The overall objective of ECE 109 was to develop methods for analyzing linear resistor circuits. The class began with a detailed study of Kirchhoff's Laws and Ohm's Law since they form the foundation for all subsequent results. We then analyzed series and parallel resistor circuits since they are not only the easiest to analyze but also because they are so common. We developed voltage division for series circuit analysis and current division for parallel circuit analysis.

We then developed node equations for the analysis of more general circuits like the following

that have no circuit elements that are in series or in parallel. Node equations are not always the most efficient way to analyze such circuits but they usually are and they always work. And once we've gotten the node voltages, it's very simple to then calculate all the rest of the voltages and currents in the circuit.

We then used node analysis to demonstrate some of the basic properties of general linear resistor circuits including the following

- Arbitrary circuits of resistors are equivalent to single resistors
- All voltages and currents in circuits with one source are proportional to the source
- Linear circuits with more than one source can be analyzed with superposition
- Circuits with resistors and sources have Thevenin as well as Norton Equivalents

These results are important not only because they greatly simplify analysis but also because they are useful in design as you will see.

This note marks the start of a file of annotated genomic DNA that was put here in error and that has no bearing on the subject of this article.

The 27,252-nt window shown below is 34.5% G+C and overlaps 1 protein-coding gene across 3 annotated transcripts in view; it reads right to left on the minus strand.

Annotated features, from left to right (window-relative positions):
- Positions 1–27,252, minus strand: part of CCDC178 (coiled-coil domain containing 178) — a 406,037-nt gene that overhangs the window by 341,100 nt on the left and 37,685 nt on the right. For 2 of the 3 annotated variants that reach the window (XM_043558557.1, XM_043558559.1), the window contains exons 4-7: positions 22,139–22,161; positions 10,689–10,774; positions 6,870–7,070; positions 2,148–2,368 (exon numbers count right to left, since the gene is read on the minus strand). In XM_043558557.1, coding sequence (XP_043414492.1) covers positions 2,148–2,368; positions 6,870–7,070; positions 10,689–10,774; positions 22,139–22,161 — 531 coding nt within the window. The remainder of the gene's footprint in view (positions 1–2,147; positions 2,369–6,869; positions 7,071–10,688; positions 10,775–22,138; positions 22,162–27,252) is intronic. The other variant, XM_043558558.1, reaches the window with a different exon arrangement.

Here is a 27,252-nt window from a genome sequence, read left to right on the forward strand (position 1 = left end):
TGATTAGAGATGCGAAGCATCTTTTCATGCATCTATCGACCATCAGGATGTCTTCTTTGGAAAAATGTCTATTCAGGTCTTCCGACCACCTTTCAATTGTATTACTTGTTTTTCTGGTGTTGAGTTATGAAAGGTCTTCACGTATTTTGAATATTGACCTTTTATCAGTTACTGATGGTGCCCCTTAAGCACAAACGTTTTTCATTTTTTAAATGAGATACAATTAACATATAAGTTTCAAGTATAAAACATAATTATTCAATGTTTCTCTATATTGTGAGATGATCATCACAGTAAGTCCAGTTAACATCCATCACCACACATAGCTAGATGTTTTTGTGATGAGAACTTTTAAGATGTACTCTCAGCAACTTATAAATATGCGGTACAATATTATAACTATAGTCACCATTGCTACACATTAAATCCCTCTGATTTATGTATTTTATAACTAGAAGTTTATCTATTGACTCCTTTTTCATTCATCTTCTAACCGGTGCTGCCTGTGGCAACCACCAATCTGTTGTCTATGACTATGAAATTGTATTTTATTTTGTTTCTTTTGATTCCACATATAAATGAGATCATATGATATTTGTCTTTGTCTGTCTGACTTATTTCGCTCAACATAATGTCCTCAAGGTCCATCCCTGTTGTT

The overall goal of ECE 207 is to extend the methods we developed in ECE 109 for the analysis of linear resistor circuits to circuits containing not only resistors and independent sources (power supplies and batteries) but also controlled sources, capacitors and inductors.

The first new material in ECE 207 is an introduction to controlled sourcesand the analysis of resistor circuits containing them. What we find is that such circuits can be analyzed in basically the same way as purely resistor circuits can and that they have the same basic properties except for one Ð circuits containing controlled sources can amplify signals. We then apply these results to the analysis of resistor op amp circuits.

Now as we've said, controlled sources are great for amplifying signals butto build circuits that can separate one signal from another Ð like one radio station from another Ð and to build circuits that have memory we need to introduce capacitors and inductors. What we find is that these circuits also obey Kirchhoff's Laws and so can be analyzed with node equations. But now we must solve differential equations to analyze them. Our objective in ECE 207 is to show how to analyze simple circuits containing capacitors and inductors as well as find the basic properties of these circuits.

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